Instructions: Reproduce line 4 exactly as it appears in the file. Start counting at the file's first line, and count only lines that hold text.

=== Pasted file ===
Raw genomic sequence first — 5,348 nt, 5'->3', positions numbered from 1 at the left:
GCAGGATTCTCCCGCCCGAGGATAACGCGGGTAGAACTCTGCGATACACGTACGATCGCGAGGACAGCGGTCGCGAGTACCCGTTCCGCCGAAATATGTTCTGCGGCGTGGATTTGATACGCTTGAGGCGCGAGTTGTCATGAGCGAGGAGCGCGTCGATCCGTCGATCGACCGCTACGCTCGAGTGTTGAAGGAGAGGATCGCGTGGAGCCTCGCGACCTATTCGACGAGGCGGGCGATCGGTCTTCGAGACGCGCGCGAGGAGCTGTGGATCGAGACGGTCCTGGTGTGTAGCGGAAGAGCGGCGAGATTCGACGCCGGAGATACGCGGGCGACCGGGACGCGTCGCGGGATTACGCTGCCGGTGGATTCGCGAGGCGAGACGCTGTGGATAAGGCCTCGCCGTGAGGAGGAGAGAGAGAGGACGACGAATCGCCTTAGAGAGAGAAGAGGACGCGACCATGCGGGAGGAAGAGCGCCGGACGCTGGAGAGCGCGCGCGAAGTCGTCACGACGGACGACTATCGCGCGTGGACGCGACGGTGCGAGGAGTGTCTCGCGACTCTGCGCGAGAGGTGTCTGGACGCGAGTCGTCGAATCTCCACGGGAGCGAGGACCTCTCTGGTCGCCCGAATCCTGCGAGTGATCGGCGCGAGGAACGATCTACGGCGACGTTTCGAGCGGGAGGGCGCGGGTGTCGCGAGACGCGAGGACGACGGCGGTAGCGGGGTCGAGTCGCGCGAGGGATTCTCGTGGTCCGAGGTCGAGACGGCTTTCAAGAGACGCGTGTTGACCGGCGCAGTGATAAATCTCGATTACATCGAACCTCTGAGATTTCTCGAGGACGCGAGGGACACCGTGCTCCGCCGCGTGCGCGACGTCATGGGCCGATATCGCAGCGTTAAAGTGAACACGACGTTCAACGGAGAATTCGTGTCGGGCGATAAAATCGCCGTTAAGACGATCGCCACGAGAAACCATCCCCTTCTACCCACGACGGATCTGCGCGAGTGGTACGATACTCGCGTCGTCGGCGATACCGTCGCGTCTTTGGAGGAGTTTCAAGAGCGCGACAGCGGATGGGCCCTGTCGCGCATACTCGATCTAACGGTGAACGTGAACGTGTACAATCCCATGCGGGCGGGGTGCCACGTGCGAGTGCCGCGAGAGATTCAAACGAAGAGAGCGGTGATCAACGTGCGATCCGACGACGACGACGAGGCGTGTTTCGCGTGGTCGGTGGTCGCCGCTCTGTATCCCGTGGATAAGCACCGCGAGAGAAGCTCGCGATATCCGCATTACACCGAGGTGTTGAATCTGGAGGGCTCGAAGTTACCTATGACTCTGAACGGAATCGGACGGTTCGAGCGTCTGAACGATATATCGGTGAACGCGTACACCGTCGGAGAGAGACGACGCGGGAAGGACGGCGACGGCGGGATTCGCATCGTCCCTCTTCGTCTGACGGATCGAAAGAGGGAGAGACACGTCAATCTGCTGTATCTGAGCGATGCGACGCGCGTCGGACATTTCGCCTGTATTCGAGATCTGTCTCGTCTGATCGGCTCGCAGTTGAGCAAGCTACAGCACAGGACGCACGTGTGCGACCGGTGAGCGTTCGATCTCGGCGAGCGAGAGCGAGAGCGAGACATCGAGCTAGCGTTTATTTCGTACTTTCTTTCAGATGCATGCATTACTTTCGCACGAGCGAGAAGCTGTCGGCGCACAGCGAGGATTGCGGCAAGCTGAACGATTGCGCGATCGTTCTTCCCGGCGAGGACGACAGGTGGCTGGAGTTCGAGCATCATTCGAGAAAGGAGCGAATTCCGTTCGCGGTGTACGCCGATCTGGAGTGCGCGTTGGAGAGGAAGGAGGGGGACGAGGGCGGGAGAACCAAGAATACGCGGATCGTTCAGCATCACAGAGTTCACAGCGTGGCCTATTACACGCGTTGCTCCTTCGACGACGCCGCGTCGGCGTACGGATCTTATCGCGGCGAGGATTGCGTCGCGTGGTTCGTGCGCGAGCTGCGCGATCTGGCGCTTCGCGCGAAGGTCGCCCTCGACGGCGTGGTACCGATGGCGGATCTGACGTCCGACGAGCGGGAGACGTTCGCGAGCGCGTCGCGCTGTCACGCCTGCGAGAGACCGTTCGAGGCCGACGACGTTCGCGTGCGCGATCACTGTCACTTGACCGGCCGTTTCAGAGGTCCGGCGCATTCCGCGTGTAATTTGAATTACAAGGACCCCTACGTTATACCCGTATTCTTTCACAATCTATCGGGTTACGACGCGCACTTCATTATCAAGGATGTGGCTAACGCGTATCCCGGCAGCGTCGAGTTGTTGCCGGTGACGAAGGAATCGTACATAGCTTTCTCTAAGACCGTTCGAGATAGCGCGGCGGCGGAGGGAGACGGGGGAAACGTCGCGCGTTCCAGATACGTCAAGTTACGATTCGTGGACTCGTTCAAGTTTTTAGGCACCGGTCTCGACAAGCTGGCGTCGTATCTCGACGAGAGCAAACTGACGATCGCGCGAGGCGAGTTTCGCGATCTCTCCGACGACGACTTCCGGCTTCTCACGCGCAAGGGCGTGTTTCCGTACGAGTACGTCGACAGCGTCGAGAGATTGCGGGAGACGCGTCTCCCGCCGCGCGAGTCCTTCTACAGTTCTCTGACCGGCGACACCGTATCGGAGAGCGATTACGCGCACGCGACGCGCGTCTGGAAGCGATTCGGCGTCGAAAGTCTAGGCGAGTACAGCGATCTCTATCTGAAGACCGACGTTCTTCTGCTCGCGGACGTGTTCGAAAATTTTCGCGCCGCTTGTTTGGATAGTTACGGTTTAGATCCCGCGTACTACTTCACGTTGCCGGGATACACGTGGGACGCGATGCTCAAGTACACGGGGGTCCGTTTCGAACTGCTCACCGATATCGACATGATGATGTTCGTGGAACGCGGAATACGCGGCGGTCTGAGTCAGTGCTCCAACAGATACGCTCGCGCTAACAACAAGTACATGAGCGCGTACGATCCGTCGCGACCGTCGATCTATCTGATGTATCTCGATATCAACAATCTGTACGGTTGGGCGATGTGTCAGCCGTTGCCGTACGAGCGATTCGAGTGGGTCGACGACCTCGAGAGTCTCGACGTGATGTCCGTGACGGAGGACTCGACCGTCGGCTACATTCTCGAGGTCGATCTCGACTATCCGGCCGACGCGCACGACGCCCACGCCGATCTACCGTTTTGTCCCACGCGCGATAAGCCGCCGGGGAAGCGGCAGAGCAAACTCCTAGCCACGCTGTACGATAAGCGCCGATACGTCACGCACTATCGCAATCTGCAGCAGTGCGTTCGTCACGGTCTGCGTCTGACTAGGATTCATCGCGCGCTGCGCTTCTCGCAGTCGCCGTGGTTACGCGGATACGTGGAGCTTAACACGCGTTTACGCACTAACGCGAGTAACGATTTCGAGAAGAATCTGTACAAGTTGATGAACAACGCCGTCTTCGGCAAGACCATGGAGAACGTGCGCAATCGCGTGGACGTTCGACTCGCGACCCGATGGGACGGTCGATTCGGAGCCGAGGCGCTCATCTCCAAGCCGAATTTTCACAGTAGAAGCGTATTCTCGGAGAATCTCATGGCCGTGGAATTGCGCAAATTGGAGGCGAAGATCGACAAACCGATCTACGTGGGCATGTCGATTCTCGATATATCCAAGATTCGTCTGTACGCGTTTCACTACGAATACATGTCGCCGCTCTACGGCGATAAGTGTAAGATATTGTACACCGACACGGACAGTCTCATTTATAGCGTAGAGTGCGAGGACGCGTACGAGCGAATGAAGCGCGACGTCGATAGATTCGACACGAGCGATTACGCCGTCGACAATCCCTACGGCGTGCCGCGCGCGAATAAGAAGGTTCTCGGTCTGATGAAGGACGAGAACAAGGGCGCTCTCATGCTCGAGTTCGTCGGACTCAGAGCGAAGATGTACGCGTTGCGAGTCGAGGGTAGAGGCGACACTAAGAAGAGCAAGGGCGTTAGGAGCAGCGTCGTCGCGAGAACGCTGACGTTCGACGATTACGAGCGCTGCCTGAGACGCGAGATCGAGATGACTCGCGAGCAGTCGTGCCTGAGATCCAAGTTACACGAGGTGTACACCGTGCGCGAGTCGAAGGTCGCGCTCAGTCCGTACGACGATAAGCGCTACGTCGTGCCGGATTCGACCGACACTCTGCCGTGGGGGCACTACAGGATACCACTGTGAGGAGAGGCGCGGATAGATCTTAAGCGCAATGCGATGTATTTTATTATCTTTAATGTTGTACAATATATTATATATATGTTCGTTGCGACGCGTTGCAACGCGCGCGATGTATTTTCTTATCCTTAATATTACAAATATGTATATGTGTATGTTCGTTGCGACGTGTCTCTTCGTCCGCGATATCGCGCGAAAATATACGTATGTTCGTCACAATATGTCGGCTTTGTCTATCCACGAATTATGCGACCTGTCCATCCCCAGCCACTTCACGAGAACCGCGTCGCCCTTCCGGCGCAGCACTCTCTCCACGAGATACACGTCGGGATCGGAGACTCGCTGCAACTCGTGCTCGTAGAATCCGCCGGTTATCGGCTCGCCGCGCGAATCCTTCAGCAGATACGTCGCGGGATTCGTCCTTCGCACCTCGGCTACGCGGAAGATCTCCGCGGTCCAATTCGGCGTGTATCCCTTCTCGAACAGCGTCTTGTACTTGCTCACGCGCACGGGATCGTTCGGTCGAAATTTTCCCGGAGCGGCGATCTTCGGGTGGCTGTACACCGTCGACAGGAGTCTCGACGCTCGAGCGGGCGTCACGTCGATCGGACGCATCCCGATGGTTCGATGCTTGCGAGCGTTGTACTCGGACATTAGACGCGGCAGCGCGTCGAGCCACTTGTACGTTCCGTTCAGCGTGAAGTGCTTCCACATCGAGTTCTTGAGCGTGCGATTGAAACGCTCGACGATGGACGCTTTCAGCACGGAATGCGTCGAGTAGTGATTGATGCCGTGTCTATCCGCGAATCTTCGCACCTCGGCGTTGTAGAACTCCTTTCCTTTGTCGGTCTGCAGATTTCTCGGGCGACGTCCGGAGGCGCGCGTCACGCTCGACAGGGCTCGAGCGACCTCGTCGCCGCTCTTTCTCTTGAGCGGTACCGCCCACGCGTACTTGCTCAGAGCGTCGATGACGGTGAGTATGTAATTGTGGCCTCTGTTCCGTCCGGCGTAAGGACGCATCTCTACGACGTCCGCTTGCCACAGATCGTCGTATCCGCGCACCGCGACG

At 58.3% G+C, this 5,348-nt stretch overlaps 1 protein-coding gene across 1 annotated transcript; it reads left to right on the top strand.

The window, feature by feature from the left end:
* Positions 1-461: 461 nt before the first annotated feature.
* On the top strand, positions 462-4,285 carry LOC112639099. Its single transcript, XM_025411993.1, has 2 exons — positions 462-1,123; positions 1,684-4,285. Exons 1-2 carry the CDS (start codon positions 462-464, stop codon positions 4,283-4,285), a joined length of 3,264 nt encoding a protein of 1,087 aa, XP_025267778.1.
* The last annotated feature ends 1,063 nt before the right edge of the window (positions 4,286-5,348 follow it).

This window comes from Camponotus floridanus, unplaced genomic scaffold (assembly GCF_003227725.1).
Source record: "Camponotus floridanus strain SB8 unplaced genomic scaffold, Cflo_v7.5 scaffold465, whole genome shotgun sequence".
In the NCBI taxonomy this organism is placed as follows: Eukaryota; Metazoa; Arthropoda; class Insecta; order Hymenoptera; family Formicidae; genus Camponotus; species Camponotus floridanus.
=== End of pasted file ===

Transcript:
The window, feature by feature from the left end: